What was the Independence Act?
In 1934 the vague American promise that some day the Philippine Islands would be set free to govern themselves as an independent nation was put into the relatively exact terms of law. The Tydings-McDuffie or Philippine Independence Act of that year did not give precise and final answers to all the questions of future Philippine-United States relations. But it went very far in laying down the lines of procedure for an orderly and mutually agreeable transfer of the reins of government from American to Philippine hands.
The law called upon the Filipinos to draw up a constitution and submit it to the president of the United States and to the people of the islands for approval. This constitution was required to provide for a republican form of government, to contain a bill of rights, and to guarantee certain things to the United States pending the day of final independence. For instance, the United States retained complete or partial control of foreign relations, finances, defenses, and so on.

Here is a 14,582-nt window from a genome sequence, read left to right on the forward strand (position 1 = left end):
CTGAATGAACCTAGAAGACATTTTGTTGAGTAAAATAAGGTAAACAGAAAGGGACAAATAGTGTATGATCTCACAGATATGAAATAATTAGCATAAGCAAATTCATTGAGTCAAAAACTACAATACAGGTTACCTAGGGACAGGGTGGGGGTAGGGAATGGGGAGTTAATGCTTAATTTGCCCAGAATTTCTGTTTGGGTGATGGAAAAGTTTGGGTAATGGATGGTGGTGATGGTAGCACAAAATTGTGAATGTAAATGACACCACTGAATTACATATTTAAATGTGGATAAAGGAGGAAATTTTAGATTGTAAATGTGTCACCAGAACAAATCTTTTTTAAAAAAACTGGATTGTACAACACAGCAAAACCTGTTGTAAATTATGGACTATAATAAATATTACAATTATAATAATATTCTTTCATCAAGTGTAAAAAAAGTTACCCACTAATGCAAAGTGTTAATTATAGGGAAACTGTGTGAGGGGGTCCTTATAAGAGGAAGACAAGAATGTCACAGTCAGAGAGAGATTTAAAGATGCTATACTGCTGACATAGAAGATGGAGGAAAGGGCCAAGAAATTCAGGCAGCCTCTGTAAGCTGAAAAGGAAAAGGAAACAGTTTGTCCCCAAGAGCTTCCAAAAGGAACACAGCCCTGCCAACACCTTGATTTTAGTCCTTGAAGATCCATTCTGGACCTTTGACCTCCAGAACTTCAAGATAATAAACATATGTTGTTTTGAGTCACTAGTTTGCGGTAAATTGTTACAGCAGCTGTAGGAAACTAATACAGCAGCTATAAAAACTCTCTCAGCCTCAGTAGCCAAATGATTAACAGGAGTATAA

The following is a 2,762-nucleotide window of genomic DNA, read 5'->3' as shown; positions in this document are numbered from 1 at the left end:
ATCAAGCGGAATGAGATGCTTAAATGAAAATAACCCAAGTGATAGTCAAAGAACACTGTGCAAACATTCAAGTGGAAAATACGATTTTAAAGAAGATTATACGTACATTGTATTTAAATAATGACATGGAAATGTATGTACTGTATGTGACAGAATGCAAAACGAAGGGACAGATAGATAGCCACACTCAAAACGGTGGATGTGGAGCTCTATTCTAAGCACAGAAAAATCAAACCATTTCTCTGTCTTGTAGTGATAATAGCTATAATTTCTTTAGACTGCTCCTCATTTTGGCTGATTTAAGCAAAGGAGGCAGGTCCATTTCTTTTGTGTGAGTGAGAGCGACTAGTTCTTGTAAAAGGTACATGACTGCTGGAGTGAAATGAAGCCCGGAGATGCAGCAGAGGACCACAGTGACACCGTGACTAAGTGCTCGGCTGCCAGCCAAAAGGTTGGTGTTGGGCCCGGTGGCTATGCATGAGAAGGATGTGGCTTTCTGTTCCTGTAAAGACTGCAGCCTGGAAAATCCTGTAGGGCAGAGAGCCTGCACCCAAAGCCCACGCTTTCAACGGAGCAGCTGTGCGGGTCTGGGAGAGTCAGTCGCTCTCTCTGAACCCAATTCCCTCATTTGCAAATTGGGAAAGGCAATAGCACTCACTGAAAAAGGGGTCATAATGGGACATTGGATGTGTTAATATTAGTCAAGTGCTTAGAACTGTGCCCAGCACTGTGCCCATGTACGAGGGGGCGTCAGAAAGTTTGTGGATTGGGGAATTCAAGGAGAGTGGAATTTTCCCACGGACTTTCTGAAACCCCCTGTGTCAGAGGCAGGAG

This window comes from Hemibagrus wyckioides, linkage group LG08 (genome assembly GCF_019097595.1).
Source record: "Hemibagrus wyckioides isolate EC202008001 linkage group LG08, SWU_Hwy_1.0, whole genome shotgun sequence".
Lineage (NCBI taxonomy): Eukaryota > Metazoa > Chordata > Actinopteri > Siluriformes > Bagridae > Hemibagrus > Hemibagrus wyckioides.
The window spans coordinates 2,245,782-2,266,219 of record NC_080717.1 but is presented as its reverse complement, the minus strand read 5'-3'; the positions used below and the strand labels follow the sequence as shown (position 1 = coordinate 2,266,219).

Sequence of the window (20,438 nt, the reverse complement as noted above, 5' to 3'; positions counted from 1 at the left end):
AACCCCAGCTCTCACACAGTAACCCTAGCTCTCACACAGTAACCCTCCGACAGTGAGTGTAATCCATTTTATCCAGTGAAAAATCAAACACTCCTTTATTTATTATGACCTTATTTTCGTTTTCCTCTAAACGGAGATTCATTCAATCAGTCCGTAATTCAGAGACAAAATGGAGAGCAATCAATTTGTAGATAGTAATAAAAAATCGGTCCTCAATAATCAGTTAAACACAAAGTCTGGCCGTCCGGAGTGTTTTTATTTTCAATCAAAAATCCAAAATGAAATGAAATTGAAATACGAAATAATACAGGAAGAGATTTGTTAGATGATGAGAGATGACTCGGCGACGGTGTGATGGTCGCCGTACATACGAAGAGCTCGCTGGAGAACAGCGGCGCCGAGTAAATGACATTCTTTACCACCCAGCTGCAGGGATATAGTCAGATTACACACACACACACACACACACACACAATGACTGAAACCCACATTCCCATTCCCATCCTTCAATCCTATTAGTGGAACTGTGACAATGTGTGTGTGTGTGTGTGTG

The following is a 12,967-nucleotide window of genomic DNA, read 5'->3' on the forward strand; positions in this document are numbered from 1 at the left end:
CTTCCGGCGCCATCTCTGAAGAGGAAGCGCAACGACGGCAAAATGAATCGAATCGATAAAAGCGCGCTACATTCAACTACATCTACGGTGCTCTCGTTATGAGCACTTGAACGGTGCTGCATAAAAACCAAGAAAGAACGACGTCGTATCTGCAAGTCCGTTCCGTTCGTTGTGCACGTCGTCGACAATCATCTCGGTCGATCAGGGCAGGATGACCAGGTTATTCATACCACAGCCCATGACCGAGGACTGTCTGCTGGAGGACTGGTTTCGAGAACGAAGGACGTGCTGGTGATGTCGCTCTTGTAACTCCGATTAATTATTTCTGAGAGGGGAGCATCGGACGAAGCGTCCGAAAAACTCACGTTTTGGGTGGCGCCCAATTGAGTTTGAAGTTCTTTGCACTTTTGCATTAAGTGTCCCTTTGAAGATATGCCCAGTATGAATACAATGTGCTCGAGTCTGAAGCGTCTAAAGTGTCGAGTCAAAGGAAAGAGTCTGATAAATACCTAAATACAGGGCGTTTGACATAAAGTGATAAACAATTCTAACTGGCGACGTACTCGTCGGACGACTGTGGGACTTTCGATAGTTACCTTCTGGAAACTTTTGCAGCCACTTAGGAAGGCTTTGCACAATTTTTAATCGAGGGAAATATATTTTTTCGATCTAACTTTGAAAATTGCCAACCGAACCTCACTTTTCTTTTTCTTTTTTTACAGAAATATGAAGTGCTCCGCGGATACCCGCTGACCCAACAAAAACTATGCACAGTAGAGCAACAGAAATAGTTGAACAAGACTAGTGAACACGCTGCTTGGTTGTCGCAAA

After a period of ten years of gradual withdrawal, usually called the “Commonwealth” period, all connection was to be severed. The only exceptions concerned arrangements for continued American use of naval reservations and fueling stations. These were left for negotiation after July 4, 1946, the scheduled day of complete independence. Arrangements for future commercial relations were to be negotiated before that date.
This program was in process of being carried out, with some hitches and some misgivings as to whether it could be really successful, when the outbreak of war and the Japanese invasion put it on the shelf. Later events have not altered the American intention to see that the Philippines become independent, but those events have made desirable some reconsideration of the details of the independence program.
Who were the Philippine leaders?
The story of the American administration in the islands would be incomplete without some account of the Filipinos who co-operated with our officials even while they struggled with the United States to attain their ever desired independence.
The Philippines have produced a number of excellent public servants, but two have stood out all during the years. They are the late president, Manuel L. Quezon, and the present president, Sergio Osmeña.